Last year Anthony Laffranchi not only played for his club, he played for Australia when he was facing sexual assault charges. He was found not guilty.

Cronulla sacked Greg Bird and he is now playing in France. He will face court soon on charges of glassing his girlfriend and other offences. 

Police investigated a number of Bulldogs players a few seasons ago for a possible sexual assault. They did the same when 3 Brisbane Broncos players had sex with a woman in a pub toilet.

A Canberra Raiders player is  in their squad (but has not been selected in the first game) despite being charged with assaulting his girlfriend.

Players for one of the feeder clubs for Wests Tigers are under investigation for possible sexual assault.

That’s  a pretty poor record, but one which reflects what goes on in all sections of our society.


So what happens in other workplaces when an employee is charged with a serious offence?

Often the person will be suspended on full pay, or in some cases without pay. Certainly most employment contracts have some sort of standards clause in them and this can be enforced against employees (players) facing serious criminal charges.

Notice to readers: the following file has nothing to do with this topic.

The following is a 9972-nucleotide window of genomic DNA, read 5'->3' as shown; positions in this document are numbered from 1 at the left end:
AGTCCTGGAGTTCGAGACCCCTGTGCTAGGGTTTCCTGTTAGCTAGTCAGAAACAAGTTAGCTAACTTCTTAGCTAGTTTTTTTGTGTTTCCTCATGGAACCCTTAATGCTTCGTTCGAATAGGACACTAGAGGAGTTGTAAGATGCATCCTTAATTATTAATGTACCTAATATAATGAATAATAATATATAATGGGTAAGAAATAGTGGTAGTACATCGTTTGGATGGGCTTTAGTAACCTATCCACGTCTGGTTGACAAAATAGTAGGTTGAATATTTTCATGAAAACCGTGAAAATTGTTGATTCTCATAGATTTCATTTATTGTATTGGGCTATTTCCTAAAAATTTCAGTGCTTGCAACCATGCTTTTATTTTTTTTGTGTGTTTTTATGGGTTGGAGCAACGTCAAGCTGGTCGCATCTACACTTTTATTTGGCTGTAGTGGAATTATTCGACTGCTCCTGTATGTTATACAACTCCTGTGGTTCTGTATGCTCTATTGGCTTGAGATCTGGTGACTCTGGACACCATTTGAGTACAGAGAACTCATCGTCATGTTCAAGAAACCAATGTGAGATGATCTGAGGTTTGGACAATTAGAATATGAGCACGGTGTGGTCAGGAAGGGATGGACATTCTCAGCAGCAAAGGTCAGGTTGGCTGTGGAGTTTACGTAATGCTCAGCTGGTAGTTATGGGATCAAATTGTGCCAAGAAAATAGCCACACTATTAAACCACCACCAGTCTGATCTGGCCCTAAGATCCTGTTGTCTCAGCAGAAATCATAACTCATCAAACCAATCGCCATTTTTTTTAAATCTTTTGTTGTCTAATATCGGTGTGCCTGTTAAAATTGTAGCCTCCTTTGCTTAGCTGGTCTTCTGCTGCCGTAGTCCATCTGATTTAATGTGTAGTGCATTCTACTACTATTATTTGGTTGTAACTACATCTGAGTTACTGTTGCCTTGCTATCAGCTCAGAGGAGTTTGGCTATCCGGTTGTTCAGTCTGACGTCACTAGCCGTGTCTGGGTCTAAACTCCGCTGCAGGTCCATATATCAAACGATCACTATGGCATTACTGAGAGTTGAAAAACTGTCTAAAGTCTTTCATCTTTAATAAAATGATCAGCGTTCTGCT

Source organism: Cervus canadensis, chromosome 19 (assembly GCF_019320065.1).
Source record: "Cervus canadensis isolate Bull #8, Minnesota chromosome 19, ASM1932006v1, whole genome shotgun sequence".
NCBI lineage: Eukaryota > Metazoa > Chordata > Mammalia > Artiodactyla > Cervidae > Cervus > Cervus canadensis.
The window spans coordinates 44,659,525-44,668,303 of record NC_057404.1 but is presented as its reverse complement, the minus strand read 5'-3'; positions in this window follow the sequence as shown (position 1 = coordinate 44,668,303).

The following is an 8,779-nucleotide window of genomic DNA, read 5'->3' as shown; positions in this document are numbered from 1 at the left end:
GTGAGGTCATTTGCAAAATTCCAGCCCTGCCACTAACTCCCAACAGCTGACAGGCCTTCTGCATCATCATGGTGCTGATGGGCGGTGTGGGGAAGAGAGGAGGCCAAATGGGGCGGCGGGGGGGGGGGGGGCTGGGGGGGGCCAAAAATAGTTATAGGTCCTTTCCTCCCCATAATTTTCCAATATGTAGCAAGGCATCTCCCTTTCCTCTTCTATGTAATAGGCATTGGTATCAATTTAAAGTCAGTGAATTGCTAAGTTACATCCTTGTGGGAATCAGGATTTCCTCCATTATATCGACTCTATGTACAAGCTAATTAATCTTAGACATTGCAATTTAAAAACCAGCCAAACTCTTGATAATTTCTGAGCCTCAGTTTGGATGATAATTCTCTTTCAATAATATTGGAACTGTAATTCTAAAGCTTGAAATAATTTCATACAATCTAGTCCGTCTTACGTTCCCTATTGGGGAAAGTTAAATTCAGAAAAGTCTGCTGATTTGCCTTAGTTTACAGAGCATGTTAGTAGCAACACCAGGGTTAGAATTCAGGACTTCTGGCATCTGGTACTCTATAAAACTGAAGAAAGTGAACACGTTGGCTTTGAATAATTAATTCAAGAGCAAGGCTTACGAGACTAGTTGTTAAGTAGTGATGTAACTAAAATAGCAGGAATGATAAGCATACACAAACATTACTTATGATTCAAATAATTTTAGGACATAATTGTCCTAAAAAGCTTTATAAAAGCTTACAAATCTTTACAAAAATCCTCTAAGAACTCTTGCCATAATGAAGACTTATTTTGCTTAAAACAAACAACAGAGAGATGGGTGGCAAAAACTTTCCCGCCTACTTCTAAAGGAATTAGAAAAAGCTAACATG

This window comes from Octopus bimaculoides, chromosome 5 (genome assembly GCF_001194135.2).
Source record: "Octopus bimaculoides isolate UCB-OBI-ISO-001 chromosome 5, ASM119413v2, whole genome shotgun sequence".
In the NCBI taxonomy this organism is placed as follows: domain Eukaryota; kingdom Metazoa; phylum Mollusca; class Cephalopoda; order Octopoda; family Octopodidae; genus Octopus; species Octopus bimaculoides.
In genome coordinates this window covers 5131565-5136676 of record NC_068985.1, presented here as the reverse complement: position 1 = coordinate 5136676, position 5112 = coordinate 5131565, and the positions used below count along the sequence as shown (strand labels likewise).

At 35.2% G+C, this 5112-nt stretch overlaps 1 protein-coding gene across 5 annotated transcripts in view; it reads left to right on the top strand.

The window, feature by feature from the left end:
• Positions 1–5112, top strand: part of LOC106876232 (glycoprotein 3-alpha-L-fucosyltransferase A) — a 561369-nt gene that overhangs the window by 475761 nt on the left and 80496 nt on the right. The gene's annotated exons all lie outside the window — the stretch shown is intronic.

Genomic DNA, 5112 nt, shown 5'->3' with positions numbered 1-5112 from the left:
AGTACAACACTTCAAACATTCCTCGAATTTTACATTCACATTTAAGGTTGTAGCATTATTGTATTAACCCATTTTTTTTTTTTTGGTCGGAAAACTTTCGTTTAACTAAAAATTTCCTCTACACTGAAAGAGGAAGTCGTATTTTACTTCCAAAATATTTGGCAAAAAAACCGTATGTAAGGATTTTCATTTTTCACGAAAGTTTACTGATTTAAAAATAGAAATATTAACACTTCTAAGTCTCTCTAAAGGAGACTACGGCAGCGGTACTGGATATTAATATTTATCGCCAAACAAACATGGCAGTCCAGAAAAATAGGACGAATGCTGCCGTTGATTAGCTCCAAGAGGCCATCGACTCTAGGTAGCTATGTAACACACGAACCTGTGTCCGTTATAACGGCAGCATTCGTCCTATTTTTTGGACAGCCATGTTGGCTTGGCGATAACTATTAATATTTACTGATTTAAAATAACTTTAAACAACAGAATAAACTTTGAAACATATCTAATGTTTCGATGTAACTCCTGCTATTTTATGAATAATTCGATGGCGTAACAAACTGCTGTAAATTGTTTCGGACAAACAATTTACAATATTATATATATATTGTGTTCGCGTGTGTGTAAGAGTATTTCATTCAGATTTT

For the life of me I can’t see why the NRL doesn’t adopt a simple rule – serious criminal charges mean a player is suspended on full pay until the matter is finalised. 

The player is still assumed to be innocent – suspension carries no implication about that. 

He receives his income so suffers no financial loss while the matter is being investigated and pursued. Of course the club loses his services for that period but surely that is as it should be.

That way they keep fans, sponsors and society happy (sort of.) We’d be a lot happier if violence against women didn’t exist.

For a number of years Catharine Lumby, the Rape Crisis centre and others have been educating the boys of the NRL about respect for women.

Professor Lumby is the director of the journalism and media research centre at the University of New South Wales.  She is on the education and welfare committee of the National Rugby League.

Here is part of what she said in the Sydney Morning Herald on 9 March in her article It’s too easy to put all the blame on football:

As someone who has worked on education programs for league players about their off-field behaviour I have to admit I feel like punching a wall every time the front pages light up with fresh allegations.